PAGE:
Vitreomacular adhesion (VMA) is a condition in which the vitreous gel of the eye is adhering abnormally to the underlying retina in the macula area that controls central vision. It is a common finding in older eyes. A new injectable treatment for resolving symptomatic vitreomacular adhesion promises to help a significant number of patients avoid surgery.
The vitreous is a gel-like fluid that fills approximately two-thirds of the eye, helping to maintain its shape. It is composed mostly of water, but also has collagen fibres, hyaluronic acid and proteins which can be perceived as floaters in our vision. In young eyes, the vitreous is attached to the surface of the retina, but as we age the vitreous begins to slowly liquefy and shrink. It eventually separates from the retina in a process call posterior vitreous detachment.
For most people, a posterior vitreous detachment is uneventful and results in a clean separation of the vitreous; however if the separation of the vitreous is uneven or incomplete then areas of adhesion can occur. These areas of focal attachment tend to cause traction and pulling on the retina. In the peripheral retina this can cause a retinal tear. In the macula area the condition is known as vitreomacular adhesion (VMA).
In mild cases, VMA has no symptoms and does not require treatment. But in some cases the resulting traction will cause distortion and blurring of vision. In severe cases a tear can form and lead to a macular hole. Diagnosis of VMA is made by eye examination with your optometrist or ophthalmologist, and should include imaging of the retina and vitreous with optical coherence tomography (OCT).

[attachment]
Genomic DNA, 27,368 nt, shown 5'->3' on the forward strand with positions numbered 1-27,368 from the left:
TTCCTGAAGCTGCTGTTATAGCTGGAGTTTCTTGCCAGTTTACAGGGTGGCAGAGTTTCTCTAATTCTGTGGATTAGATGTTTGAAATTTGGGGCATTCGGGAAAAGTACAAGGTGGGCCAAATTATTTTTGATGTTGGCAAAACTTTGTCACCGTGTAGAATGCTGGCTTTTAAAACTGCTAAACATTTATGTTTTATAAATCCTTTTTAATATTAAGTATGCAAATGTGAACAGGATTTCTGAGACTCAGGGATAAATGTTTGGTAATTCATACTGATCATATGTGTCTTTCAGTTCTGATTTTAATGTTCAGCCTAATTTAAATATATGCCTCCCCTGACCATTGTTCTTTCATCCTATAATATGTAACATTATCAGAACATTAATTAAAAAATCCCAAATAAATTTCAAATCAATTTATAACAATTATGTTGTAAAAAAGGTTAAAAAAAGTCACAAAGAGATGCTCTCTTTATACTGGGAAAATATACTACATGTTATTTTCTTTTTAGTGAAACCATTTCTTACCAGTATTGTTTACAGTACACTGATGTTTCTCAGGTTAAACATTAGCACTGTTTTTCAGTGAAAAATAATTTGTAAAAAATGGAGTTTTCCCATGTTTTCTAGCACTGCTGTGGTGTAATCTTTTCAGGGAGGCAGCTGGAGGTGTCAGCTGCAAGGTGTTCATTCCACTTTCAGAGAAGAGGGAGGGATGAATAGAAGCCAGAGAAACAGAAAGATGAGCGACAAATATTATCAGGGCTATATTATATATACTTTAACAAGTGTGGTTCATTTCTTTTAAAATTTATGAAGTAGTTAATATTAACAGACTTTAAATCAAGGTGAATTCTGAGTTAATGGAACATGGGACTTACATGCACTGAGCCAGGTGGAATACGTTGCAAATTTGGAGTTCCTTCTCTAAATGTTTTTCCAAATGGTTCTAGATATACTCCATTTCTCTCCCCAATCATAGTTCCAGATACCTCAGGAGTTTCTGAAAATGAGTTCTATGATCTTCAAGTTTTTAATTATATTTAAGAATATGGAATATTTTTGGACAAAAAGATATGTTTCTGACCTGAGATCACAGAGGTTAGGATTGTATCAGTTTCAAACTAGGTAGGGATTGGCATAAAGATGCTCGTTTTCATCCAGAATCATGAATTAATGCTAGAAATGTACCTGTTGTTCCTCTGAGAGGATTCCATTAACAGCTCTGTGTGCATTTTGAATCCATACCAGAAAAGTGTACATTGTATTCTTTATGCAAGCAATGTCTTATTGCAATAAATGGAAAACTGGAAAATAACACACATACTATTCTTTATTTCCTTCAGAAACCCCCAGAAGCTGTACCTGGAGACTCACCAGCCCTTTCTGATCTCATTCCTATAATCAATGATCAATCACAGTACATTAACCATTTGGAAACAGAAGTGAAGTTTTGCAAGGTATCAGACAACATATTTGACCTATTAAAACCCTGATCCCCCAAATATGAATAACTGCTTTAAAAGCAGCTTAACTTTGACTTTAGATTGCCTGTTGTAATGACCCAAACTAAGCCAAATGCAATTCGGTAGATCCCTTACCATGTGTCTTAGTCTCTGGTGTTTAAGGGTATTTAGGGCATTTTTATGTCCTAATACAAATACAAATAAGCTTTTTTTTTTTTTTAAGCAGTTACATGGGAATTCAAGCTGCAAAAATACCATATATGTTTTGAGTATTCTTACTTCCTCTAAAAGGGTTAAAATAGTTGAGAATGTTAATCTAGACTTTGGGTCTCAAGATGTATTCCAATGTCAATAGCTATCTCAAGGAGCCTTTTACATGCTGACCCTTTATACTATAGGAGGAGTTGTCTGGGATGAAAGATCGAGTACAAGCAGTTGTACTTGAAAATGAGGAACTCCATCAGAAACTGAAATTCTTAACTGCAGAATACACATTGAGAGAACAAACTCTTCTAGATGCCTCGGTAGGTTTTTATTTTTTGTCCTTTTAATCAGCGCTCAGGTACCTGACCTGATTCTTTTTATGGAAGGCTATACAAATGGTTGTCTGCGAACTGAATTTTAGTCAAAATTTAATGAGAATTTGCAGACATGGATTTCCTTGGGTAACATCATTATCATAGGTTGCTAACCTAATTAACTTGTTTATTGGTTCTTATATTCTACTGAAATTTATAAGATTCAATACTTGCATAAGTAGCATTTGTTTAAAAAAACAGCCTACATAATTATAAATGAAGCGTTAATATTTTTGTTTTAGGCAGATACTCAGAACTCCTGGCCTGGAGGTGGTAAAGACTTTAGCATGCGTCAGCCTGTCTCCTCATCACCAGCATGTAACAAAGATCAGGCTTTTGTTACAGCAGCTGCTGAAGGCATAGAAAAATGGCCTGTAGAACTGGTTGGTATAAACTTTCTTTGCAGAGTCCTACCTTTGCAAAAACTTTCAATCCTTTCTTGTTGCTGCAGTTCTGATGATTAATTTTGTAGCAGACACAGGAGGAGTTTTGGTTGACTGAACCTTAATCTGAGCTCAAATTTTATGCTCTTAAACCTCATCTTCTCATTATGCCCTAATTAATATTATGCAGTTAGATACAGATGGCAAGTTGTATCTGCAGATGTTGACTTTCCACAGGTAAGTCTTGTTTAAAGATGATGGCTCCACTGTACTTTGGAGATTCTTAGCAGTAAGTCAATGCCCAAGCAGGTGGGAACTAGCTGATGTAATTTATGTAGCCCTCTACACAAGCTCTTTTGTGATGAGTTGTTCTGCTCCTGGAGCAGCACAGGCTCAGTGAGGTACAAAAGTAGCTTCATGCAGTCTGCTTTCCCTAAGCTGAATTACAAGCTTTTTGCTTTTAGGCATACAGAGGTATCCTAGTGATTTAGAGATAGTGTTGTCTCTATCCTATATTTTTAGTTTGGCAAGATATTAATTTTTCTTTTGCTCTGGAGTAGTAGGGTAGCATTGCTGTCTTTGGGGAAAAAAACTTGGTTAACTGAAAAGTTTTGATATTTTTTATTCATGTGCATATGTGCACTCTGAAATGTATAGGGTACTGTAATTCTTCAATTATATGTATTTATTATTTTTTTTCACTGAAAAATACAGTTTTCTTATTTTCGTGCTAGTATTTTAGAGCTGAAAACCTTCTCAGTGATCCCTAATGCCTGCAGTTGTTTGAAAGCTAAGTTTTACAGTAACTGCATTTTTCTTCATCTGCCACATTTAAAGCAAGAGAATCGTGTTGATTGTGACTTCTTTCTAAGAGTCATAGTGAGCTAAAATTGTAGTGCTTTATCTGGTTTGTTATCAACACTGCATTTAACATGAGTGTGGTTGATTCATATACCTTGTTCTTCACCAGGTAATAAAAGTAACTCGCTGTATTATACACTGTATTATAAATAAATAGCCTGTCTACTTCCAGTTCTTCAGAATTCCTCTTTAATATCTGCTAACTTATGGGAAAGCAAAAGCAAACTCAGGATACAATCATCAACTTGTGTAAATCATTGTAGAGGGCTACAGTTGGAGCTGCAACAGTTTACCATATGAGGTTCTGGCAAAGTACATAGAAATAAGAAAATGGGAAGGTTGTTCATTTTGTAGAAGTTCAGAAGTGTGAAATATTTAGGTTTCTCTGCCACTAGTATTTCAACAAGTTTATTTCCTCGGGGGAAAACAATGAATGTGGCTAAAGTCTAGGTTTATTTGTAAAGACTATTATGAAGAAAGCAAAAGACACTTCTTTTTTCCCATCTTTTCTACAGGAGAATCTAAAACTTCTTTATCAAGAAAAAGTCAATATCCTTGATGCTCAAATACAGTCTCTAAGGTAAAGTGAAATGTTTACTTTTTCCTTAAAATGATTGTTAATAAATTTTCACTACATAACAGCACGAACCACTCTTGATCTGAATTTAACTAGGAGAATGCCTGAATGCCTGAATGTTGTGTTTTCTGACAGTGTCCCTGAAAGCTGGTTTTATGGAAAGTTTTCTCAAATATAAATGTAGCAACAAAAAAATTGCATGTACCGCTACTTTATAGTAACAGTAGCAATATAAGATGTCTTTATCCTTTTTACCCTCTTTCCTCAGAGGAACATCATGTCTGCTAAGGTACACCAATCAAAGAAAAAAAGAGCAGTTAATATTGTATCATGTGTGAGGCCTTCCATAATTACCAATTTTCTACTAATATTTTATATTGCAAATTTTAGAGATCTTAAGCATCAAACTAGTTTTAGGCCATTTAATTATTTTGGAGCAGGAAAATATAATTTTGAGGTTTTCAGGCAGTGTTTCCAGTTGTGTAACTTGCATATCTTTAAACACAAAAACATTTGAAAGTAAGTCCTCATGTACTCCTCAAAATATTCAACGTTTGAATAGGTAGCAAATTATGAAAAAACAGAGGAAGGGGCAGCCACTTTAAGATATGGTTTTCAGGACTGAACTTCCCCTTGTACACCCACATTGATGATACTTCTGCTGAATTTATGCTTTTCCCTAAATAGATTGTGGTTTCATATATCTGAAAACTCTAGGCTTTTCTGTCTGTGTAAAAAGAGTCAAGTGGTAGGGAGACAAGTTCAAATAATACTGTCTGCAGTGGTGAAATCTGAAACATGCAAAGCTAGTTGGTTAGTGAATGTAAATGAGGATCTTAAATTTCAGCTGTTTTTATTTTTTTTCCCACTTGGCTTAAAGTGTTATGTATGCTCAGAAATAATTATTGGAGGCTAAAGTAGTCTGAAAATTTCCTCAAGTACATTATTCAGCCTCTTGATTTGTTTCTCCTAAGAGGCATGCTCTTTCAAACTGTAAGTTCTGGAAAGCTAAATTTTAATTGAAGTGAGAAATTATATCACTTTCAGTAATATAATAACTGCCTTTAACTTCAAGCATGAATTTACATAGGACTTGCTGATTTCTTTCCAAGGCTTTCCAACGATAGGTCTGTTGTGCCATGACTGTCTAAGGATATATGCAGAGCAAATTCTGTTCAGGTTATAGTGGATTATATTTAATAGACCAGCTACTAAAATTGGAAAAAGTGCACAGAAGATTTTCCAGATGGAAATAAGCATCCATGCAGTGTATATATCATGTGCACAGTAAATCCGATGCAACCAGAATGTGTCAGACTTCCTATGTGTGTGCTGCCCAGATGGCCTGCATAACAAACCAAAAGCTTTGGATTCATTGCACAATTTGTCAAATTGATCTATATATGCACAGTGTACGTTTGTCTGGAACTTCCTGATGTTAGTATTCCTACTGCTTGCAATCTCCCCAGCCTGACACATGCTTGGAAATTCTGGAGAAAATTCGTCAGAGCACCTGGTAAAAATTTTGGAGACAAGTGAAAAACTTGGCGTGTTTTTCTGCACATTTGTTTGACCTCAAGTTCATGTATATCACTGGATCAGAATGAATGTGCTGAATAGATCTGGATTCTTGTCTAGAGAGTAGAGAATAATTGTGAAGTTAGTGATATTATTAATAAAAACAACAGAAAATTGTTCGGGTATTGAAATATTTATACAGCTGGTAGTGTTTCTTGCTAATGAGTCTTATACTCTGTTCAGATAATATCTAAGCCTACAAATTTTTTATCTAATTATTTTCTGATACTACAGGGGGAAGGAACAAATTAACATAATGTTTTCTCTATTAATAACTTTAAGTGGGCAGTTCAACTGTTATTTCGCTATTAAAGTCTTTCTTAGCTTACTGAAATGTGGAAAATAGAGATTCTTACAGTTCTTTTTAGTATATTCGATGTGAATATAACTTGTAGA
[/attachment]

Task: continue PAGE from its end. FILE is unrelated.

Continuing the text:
Up until recently, the only treatment options available for VMA were careful monitoring or surgical removal of the vitreous from the eye to release the adhesion (pars plana vitrectomy). Although a vitrectomy procedure is effective, it is a very delicate intraocular surgery that can potentially cause damage to the macula, or lead to other complications such as retinal detachment, infection or cataract development. Usually a patient with WMA was observed until the traction resolved on its’ own, or the condition worsened to the point where the benefit of surgery outweighed the risk.
We now have a new option – a drug called JETREA (ocriplasmin) that is a proteolytic enzyme genetically engineered from blood plasmin. When injected into the vitreous, ocriplasmin dissolves the proteins that cause the vitreous to adhere to the retina. In many patients this releases the VMA and makes surgery unnecessary. JETREA is administered under local anesthetic, and is generally painless. The traction is usually released within a week or two. As with any intravitreal injection there are risks for intraocular pressure elevation, inflammation or bleeding.
Clinical trials showed that JETREA resolved VMA in about 30% of patients, and allowed 40% of macular holes associated with VMA to close without surgery. If vitrectomy surgery was later required, treatment with JETREA did not interfere with the procedure.
With a safer alternative to vitrectomy, we can now treat patients earlier and before significant damage to the retina has occurred. Earlier and less disruptive treatment of symptomatic VMA promises to be a great advance for patients.